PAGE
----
Stage-gate review meetings should be scheduled at regular periodic intervals (i.e., on the first Thursday of each month), so key managers can get them on their calendars; however, only projects that are at a stage-gate need to be discussed. In fact, at any particular stage-gate review meeting, only one or a few projects may be
reviewed, though you can focus part of that review on how the specific project affects and is affected by the rest of the business project portfolio. Even when a minority of the total projects is reviewed, the discussion on interactions with the rest of the portfolio may extend to the majority, if not all, of the portfolio projects.
The first few times that you use this integrated process, you may find that most of the discussion is
or consists of brainstorming. Once project teams realize how interdependent they are and how much they can learn from each other, you can better facilitate a learning process. Project teams will become better able to communicate specific dependencies on other projects or areas of interest to the other project
in the portfolio, as well as to the stage-gate review committee. By reviewing any particular project's status against a "master dependency" list from the larger project portfolio, project managers can quickly identify issues and synergies that may not
have been specifically identified or discussed.
The idea here is for the project team and stage-gate committee to identify issues (based on the master dependency list), follow them up with a discussion to qualify the discovery, and then scheduling time offline from the stage-gate meeting for further investigation with the appropriate parties. This process tends to help individual projects come together as a single portfolio with common objectives. The result not only adds value to the project, it is partially a criterion for progressing to the next phase.
For example, let's say that the project under review is one of five projects that together comprise a program to develop an
-light notebook computer. The team responsible for the video display subsystem comes to the stage-gate review meeting having met all of its objectives for the previous stage. Additionally, it has created a project plan (i.e., a Project Data Sheet) for the next stage and is ready to begin executing on it upon receiving approval from the stage-gate committee, which it fully expects to receive. The video display design is right on target for all specifications except one, steady-state power, which is on the high end of the tolerance but still within spec. The video team considers this a low priority since it is still within spec. This issue, however, comes up at the stage-gate review meeting during a review of the "potential impacts to other portfolio projects". The technical leader from the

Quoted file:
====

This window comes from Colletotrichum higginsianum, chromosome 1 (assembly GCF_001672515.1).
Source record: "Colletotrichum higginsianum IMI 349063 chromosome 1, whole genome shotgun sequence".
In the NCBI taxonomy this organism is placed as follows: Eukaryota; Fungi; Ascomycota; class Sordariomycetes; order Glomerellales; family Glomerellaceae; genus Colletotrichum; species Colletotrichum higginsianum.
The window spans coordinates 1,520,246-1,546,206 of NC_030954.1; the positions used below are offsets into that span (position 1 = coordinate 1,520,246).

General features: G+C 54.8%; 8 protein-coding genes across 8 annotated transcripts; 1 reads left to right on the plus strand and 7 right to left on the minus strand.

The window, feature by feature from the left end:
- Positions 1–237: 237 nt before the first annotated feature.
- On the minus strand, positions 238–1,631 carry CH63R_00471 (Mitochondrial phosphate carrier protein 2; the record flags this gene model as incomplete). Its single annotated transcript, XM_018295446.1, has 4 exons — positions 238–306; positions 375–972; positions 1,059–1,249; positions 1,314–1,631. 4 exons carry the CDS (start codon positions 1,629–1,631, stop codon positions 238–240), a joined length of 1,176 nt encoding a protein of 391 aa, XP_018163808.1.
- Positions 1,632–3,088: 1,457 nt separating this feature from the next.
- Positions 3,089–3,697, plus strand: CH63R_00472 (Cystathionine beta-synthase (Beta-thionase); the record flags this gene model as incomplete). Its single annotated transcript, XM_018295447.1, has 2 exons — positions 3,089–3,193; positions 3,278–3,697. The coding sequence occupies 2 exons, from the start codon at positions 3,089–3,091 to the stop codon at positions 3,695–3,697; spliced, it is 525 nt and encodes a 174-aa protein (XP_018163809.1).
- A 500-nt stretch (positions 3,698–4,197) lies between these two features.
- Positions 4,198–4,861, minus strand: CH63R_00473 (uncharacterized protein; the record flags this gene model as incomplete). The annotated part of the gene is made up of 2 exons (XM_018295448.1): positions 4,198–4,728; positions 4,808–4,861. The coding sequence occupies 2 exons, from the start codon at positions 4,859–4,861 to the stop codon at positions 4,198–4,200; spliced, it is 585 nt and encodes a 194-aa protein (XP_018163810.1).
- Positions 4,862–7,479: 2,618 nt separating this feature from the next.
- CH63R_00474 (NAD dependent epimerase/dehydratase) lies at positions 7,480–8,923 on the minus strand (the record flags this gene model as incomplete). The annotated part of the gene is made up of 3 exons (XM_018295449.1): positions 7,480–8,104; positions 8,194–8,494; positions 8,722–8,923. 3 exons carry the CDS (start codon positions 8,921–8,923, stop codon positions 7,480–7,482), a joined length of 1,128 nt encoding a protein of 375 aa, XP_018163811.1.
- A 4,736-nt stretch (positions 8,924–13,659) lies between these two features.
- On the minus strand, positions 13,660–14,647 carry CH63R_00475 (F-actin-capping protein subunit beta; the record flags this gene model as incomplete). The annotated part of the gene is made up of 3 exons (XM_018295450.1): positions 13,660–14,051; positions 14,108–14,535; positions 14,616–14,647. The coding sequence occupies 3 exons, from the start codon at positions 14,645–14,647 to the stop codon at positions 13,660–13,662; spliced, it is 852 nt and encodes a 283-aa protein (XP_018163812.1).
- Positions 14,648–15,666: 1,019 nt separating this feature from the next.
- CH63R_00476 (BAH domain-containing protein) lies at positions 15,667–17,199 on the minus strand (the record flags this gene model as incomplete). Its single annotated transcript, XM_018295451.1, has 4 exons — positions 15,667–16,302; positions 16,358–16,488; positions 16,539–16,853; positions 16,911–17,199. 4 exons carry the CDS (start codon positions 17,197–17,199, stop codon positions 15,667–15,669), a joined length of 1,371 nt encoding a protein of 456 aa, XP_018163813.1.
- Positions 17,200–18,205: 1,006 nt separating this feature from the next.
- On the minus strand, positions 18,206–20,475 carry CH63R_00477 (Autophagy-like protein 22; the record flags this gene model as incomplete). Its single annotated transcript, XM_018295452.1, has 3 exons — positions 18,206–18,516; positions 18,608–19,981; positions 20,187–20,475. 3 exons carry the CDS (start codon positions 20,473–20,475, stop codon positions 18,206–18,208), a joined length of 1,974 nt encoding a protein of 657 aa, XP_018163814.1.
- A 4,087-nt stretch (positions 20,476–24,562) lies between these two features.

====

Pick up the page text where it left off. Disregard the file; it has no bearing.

team realizes that this could be a critical issue because his team has been considering lowering the steady-state power specification to a point that would put the video display out of spec. A discussion ensues and it is determined that the video team, while meeting its own objectives, should not continue further development until the
power question is resolved.
how being cognizant of the potential impacts your project may have on other projects in the portfolio, and actively communicating those impacts to others, can help optimize the overall portfolio. This situation may have had a different outcome had the power-supply team identified steady-state power as a potential problem on the master dependency list, with a comment such as "Review all steady-state power requirements with power-supply team before finalizing designs". In this way, the issue could be identified prior to the stage-gate review meeting. Subsequently, it may have been resolved before the meeting as well.
Develop and maintain a "master dependency" list for the portfolio, then have project teams address how their projects affect and are affected by this list at each stage-gate.